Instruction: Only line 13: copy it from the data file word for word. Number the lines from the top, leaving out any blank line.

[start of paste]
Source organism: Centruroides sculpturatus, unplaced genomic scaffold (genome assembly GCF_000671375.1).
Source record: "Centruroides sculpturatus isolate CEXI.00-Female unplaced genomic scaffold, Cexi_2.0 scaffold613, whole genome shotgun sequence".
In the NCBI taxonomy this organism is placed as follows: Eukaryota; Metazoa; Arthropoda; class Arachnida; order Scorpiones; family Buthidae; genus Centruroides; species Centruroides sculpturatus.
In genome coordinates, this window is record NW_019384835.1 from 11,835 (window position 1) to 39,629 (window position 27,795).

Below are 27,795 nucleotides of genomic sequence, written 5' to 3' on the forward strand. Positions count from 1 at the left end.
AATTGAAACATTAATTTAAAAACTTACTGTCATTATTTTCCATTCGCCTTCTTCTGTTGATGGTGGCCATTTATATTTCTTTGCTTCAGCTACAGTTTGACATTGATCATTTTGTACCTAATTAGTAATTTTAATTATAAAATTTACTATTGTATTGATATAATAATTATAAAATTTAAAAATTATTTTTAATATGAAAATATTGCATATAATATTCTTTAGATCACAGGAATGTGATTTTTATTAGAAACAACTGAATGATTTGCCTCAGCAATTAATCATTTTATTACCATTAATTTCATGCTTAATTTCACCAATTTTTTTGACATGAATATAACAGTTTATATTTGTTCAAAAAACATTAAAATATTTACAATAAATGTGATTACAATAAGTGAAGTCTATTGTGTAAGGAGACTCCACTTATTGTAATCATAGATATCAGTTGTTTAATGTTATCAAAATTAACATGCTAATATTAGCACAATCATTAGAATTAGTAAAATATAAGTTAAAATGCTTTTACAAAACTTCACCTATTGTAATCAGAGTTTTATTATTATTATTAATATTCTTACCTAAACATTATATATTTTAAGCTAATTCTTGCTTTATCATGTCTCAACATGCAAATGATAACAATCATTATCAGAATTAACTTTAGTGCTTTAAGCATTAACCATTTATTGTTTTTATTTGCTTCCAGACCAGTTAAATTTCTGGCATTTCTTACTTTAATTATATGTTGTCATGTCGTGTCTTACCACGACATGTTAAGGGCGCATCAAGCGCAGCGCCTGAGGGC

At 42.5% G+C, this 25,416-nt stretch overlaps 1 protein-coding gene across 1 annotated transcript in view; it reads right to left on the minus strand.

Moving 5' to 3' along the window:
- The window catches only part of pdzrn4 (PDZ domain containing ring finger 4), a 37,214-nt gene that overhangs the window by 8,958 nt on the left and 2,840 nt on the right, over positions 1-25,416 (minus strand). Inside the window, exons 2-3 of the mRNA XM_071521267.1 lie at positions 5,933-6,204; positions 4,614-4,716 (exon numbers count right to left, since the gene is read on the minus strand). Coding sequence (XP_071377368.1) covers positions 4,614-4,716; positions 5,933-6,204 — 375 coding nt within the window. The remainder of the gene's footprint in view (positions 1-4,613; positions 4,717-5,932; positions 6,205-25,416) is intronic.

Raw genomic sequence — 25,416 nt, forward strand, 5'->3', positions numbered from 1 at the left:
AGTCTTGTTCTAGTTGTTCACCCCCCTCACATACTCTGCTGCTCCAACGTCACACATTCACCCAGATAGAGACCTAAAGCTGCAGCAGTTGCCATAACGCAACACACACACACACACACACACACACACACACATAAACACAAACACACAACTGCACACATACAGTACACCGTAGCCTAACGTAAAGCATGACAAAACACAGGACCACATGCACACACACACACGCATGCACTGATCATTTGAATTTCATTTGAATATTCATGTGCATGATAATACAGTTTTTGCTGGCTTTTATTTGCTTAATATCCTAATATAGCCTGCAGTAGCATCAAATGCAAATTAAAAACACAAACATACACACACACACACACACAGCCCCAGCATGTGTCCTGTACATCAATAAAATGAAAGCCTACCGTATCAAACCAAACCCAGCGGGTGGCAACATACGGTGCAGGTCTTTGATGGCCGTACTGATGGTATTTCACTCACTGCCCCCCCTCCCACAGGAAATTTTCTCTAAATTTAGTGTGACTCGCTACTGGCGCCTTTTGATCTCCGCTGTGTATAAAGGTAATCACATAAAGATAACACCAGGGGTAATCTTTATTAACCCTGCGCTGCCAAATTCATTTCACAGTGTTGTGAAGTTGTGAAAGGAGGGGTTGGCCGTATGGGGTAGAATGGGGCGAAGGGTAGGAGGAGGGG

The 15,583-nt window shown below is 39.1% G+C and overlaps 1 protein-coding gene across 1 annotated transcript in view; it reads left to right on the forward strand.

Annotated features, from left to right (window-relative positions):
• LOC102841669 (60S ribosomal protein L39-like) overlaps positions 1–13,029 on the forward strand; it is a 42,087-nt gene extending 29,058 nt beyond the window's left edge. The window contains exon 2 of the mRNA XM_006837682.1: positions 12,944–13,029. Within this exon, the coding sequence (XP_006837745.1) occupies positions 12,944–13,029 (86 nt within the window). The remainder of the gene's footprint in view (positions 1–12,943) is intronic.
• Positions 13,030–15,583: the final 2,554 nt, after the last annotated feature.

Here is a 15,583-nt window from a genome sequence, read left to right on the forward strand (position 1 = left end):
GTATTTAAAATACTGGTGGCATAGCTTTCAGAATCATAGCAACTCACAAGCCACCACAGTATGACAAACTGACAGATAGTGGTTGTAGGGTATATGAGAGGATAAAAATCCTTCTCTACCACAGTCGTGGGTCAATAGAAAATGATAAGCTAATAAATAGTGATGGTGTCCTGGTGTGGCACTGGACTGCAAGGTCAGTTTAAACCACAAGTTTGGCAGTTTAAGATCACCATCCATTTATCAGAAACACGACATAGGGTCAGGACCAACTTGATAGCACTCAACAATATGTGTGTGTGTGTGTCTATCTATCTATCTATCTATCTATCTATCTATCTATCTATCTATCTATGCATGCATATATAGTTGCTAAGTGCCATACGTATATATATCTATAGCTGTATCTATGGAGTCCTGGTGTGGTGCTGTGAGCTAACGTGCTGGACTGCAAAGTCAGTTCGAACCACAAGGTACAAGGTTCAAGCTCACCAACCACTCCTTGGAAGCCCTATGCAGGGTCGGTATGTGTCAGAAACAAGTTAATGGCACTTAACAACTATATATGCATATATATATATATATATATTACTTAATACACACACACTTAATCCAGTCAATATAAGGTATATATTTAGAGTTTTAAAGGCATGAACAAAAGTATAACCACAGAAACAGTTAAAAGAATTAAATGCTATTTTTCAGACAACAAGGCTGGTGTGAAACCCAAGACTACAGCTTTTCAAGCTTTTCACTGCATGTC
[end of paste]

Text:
Annotated features, from left to right (window-relative positions):